Family of former Calgarian kidnapped, murdered in the Philippines demands answers from federal government

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Family of former Calgarian kidnapped and murdered demands answers from federal government
WATCH ABOVE: Tuesday marks a very grim day for the families of two Canadian men kidnapped and killed in the Philipines. Two years ago Robert Hall and John Ridsdel were captured by terrorists demanding ransom. As Jill Croteau reports, the family says the federal government let them down – Sep 21, 2017

Robert Hall was a father, a grandfather and just an ordinary Calgarian who sold everything he owned to sail halfway around the world with his girlfriend.

Hall never got that chance. He and fellow Canadian John Ridsdel were kidnapped in the middle of the night by extremists in the Philippines. The pair was held captive for months then ruthlessly murdered.

Robert Hall. Family Supplied

On the two-year anniversary of the dark day their loved one was captured by terrorists, Hall’s grieving family is hoping to galvanize Canadians to demand more from the federal government. They insist there was nothing the government did in terms of any kind of rescue mission to save the two innocent men before they were both beheaded.

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READ MORE: Canadian Robert Hall executed by Abu Sayyaf after ransom deadline expires

Robert Hall’s cousin Steve Bibby said he’s disgusted with the federal government’s handling of this case.

“If it was me in that position and I knew my end was coming, I would have taken the option of seeing a maple leaf coming through the jungle and dying in crossfire than seeing nothing — absolutely nothing,” Bibby said.

Hall’s sister, Bonice Thomas, has been lobbying the government to review its hostage policy. It states the government refuses to pay ransoms or negotiate with terrorists. The family agrees with that but says the politicians could have sent in special forces from the Canadian Military to rescue these men.

“Even if a rescue attempt were made and my brother didn’t survive I would be calmer in my heart knowing my country cared about him as much as he cared about it,” Thomas said.

READ MORE: Friends remember Robert Hall, 2nd Canadian executed by Abu Sayyaf, say the world lost a really fine man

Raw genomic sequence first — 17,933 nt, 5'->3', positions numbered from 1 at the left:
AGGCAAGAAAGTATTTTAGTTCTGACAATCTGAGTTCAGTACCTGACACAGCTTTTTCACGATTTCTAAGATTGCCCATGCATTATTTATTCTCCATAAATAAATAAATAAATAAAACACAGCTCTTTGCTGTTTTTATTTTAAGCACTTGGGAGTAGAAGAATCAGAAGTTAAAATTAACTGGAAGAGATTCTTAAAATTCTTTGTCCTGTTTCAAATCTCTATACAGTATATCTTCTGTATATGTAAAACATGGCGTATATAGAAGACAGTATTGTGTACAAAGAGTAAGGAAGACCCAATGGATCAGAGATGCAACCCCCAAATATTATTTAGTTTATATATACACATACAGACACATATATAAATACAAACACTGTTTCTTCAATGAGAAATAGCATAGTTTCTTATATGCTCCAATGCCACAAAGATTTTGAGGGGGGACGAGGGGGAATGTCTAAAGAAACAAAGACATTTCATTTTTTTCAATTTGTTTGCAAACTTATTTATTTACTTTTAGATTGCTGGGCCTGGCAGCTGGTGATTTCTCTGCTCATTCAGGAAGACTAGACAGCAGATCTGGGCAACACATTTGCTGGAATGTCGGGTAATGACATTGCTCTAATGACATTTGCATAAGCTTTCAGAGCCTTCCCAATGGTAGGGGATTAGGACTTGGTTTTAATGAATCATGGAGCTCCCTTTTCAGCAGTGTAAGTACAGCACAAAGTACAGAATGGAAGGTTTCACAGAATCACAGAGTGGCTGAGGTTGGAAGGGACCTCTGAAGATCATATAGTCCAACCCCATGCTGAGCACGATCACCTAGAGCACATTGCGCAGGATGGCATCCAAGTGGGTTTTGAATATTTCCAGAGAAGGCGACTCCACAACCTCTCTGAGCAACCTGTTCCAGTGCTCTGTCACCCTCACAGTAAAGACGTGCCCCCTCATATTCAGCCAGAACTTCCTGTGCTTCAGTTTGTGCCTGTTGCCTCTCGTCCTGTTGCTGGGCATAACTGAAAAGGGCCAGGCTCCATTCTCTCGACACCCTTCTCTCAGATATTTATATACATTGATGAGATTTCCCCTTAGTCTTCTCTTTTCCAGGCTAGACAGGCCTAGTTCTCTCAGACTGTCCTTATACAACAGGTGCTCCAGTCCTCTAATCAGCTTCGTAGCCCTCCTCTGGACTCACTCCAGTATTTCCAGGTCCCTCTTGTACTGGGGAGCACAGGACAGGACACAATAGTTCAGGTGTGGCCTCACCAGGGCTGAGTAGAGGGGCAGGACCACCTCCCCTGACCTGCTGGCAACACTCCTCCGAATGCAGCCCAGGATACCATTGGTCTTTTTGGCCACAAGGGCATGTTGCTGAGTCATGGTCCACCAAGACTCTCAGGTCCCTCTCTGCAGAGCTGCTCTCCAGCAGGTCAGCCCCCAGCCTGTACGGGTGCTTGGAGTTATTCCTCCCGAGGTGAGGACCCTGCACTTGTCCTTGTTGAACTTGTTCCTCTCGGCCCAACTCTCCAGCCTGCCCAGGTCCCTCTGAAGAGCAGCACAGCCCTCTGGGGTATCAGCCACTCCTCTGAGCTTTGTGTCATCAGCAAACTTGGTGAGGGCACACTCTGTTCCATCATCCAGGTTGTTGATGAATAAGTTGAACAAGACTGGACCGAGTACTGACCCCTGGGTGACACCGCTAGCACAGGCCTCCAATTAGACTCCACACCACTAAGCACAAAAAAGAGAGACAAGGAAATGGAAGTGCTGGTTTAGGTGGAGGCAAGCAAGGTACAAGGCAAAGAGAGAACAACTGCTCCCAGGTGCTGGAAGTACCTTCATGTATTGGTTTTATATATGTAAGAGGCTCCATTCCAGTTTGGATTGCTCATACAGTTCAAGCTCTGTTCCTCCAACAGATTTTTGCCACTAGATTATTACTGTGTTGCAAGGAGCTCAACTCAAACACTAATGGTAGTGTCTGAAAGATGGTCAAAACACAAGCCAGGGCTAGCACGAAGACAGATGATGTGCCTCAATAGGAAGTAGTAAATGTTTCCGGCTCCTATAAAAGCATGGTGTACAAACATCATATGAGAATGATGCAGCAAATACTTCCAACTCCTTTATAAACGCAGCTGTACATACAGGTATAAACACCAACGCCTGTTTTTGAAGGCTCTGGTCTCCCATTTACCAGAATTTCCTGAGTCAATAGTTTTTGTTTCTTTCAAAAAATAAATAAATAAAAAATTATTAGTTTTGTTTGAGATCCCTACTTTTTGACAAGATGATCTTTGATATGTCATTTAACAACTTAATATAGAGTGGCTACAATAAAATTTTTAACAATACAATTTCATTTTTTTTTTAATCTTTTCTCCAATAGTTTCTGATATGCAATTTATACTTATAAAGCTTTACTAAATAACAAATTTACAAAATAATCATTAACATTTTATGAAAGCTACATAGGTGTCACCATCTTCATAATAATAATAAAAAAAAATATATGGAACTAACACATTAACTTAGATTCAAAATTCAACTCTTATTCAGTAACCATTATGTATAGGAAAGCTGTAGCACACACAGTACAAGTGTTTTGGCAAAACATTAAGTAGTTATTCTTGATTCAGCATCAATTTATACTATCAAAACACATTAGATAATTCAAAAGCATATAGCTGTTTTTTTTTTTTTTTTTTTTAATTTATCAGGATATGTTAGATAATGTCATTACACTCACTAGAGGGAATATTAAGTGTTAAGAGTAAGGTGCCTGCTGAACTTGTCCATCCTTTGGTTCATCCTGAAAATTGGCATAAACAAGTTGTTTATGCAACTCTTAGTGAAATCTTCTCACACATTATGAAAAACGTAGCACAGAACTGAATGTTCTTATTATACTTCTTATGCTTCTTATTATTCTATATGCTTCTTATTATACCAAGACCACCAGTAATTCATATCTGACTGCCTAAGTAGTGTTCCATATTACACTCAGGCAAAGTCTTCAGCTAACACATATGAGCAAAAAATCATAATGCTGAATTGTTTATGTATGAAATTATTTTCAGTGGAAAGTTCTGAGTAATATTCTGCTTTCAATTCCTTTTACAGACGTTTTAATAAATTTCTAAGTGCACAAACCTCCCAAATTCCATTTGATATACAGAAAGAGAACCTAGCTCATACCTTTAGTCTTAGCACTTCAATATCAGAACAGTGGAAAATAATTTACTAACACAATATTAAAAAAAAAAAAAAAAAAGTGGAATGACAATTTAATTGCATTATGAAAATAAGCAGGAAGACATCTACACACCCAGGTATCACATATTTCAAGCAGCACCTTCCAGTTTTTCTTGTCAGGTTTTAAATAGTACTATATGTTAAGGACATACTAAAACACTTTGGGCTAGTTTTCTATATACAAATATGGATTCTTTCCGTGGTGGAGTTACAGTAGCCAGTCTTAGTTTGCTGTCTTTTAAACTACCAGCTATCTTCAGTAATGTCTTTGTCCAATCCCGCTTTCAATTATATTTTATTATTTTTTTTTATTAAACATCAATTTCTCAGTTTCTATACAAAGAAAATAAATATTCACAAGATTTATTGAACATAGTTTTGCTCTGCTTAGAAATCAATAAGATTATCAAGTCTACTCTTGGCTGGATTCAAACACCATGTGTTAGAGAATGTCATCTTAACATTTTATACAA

They’ve organized petitions and sent hundreds of thousands of letters to politicians on all levels of government and said they’ve received only vague responses.

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“I’m still baffled by lack of political will and throwing of the dice with two Canadian lives is abhorrent, shameful and unforgivable,” Thomas said.

And they fear it will happen again to another Canadian family.

“Both John and Bobby were completely abandoned and they paid the ultimate price,” Bibby said.

READ MORE: Who was Robert Hall? 2nd Canadian executed by Abu Sayyaf in the Philippines

A spokesperson from the Global Affairs department responded to our requests for comment. Adam Austen released the following statement.

“Canada expresses its deepest condolences for the tragedy suffered by the families of John Ridsdel and Robert Hall. Their experience is a horrible and unimaginable ordeal for families to endure and we condemn without reservation the brutality of the hostage takers responsible for these heinous acts.

Whenever a tragedy like this occurs, we do our utmost to provide support to their family and engage with international partners to ensure that consular services are provided. In all such cases, the Global Affairs Canada officials responsible for family support strive to work as closely as they can with affected families to assist them. This support remains an essential part of our response.

The Royal Canadian Mounted Police and Global Affairs Canada provide advice and support to hostage families over the course of a case, mindful of Canadian law and Canada’s international legal obligations. We know there is a lot to be done to improve the flow of information to families, and we’re committed to making every effort to share as much information as possible.

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In order to ensure that this work is carried out the most appropriate manner, the Government is always considering how hostage cases are managed, drawing on past lessons to seek to improve the support that is provided to families. Recent efforts have included interviews with family members who received direct support from officials during a case, as well as consultations with close international partners and other experts on best practices in supporting hostage families. We are actively applying these lessons learned.”

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